How Does She Do the Things She Does?

One of the most common questions I'm asked is, " How long does it take you to make your pottery?" Usually, I answer, "One and a half months on average."  In this little essay, I'll break down the steps it takes to create one of my pottery bowls.

Step 1:  Get the clay out of the box and wedge to get the particles of clay in alignment - it makes it so much easier to throw on the wheel. 

Step 2: Center and throw a basic bowl shape.  It may look easy now, but I had a good, hard year of practice just to center some clay on the wheel head.  (Centering: definition - to get the clay symetrically situated on the wheel head, so one can start pulling the clay up and out with ones hands.  Okay, it's sort of hard to describe the action - easier with photos. My instructor gave me the basics and said I needed to practice and practice until I got the action down. 

Step 3: Cut off the wheel head and set on the ware board to dry to a leather hard stage.  This will take either overnight, one afternoon in the sun, a couple days in high humidity and really wet clay - it depends, and with experience, knowing your time frame and utilizing the ambient atmosphere, I can judge about how long it will take. 

Step 4: When leatherhard, return the bowl to the wheel, turn it upside down, recenter on the wheel and trim the excess clay on the bottom to create the foot ring.  Being careful not to trim down too far breaking through the clay.

Step 5: Let dry to bone hardness.  The bowl should be nice and dry, so when it's bisque fired the water inside doesn't turn to steam and blow up the piece in the kiln.  Yes, I have done that - usually when I am rushed (find photo of broken stuff) A bisque firing takes about 18 hours in my kiln - 4 hours at a candling at 150 degrees F to start, making sure any moisture to dried out in the pieces.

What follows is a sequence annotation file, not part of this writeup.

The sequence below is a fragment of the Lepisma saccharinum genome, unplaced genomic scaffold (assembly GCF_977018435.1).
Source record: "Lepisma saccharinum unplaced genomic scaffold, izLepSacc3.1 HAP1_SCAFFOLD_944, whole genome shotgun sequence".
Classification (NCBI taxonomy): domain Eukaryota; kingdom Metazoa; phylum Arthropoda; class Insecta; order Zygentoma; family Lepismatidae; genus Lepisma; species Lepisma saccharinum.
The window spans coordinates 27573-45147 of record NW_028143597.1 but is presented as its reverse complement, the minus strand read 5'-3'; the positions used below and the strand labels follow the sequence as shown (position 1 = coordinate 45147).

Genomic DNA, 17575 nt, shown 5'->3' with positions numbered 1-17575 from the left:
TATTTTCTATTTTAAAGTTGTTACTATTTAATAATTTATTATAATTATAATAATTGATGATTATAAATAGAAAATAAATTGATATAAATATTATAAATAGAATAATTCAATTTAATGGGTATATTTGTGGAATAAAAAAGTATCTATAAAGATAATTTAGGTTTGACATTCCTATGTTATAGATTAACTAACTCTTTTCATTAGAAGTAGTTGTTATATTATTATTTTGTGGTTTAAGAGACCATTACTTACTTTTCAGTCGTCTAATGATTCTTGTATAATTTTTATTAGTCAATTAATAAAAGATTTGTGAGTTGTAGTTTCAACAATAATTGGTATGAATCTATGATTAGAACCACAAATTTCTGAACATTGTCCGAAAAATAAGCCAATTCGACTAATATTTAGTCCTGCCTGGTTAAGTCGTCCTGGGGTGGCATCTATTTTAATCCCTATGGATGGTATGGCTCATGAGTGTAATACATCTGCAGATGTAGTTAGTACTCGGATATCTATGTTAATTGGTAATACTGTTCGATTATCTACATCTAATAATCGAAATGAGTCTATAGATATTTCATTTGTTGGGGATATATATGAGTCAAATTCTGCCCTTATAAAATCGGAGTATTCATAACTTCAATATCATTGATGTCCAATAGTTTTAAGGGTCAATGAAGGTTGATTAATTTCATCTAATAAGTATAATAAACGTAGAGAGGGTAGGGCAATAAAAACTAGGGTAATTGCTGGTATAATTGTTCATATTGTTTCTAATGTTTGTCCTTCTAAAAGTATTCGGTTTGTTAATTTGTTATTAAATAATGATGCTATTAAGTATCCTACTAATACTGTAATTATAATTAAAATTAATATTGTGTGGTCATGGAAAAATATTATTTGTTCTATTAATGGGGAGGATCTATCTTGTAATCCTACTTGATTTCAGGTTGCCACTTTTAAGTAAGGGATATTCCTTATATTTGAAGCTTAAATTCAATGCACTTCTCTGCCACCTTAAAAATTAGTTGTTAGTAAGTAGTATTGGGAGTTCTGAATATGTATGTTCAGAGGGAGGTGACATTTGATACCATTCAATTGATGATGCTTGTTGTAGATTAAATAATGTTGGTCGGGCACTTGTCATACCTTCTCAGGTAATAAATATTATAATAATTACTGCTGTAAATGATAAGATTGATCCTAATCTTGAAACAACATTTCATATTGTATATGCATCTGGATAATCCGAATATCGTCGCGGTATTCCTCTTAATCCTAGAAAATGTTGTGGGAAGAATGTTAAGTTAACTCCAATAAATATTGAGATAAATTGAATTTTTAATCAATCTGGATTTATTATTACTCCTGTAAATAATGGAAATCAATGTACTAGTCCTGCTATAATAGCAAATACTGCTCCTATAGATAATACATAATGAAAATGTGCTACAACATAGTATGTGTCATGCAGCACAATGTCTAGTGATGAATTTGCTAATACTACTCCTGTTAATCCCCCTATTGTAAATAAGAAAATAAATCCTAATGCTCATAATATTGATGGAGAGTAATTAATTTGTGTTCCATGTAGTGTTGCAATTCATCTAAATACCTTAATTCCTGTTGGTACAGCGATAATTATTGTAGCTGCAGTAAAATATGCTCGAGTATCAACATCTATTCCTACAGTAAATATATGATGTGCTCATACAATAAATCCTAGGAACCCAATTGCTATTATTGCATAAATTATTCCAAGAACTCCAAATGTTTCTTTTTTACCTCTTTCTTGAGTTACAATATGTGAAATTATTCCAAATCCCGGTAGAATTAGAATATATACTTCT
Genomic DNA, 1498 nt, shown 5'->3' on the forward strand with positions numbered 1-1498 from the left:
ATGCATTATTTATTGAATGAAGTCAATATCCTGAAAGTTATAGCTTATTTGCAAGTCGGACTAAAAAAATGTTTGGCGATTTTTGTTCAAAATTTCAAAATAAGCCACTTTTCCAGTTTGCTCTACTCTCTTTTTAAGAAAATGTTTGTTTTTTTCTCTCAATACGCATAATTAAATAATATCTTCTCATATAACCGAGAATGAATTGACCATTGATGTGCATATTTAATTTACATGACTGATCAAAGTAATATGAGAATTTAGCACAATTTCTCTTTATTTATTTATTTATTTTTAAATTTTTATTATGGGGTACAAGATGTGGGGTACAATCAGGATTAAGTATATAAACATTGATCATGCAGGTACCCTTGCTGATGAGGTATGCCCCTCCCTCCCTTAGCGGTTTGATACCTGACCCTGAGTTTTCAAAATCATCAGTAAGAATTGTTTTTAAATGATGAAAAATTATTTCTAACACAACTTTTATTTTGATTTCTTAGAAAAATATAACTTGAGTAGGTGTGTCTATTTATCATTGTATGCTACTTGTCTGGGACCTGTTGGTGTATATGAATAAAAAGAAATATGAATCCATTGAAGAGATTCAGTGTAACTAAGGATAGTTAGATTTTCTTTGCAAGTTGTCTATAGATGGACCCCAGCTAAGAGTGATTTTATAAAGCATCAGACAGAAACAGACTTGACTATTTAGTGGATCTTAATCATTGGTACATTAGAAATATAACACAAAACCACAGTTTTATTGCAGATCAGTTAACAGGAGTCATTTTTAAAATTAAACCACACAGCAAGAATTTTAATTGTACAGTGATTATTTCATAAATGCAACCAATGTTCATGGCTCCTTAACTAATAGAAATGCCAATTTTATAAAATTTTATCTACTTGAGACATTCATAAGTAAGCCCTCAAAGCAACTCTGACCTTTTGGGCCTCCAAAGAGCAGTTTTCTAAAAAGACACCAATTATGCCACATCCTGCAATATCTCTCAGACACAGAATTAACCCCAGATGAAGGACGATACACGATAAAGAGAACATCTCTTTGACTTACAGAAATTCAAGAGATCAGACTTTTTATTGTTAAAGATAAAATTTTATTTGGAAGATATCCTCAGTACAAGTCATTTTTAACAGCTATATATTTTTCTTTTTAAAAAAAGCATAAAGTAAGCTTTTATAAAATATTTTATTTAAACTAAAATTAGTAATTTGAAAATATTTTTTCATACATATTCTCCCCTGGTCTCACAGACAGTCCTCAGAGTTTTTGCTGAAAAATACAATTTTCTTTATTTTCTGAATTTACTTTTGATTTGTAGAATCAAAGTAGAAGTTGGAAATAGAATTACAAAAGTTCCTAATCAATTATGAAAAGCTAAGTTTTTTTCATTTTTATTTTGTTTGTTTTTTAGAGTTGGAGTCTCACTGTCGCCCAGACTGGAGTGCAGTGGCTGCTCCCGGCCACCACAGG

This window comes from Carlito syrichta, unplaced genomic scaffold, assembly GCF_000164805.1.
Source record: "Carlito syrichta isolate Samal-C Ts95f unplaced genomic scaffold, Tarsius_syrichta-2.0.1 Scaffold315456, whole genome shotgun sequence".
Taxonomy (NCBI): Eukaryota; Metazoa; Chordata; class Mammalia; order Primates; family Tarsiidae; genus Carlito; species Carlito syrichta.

Step 6: Let the kiln cool down about 24 hours to unload.  I time my firings so they happen overnight, in the winter the heat radiating out warms the studio, in summer the heat helps rid the studio of humidity - in other words, I use the heat to dry out work to the leatherhard stage and plan accordingly.

Step 7: Dip the bisqued bowl in the white majolica base glaze. Let it dry overnight.  

Step 8:  Start decorating using my Mason stain/frit solutions.  The colorants are painted on the raw white surface as thick or as thin as I want, remembering that each brush stroke action shows on the surface.  The time spent on each piece is proportional to the amount of detail of the design.

 Step 9: Reload the kiln with the glazed pieces.  Fire again.  This firing takes about 8.5 hours with another 24 hour cool down. 

Step 10: Unload and examine the work.

Of course, I'm not just doing one bowl at the time, but making my work in cycles.  I'll have a throwing cycle, creating a variety of shapes and loading up the kiln 2-3 times firing a lot of bisqueware. (photo)  When my bisque shelves are filled, I'll start to glaze and decorate, firing the kiln 3-4 times restocking my finish ware shelves.

On top of the act of creating, there are other chores that take time and are essential to the functioning of the studio: recycling the scrap clay for reuse, mixing of glazes, photographing work for online selling, packing of work for art fairs (at least 2 days, plus the time at the show) and other issues that may come up.

I hope this give you a little insight in what it entails in the creation of one of my pieces. If you do ask for a custom piece, depending where I am in the cycle of work, it may be quicker but usually month and a half is a good rule of back to "git 2 werk", as one of my buddies tells me.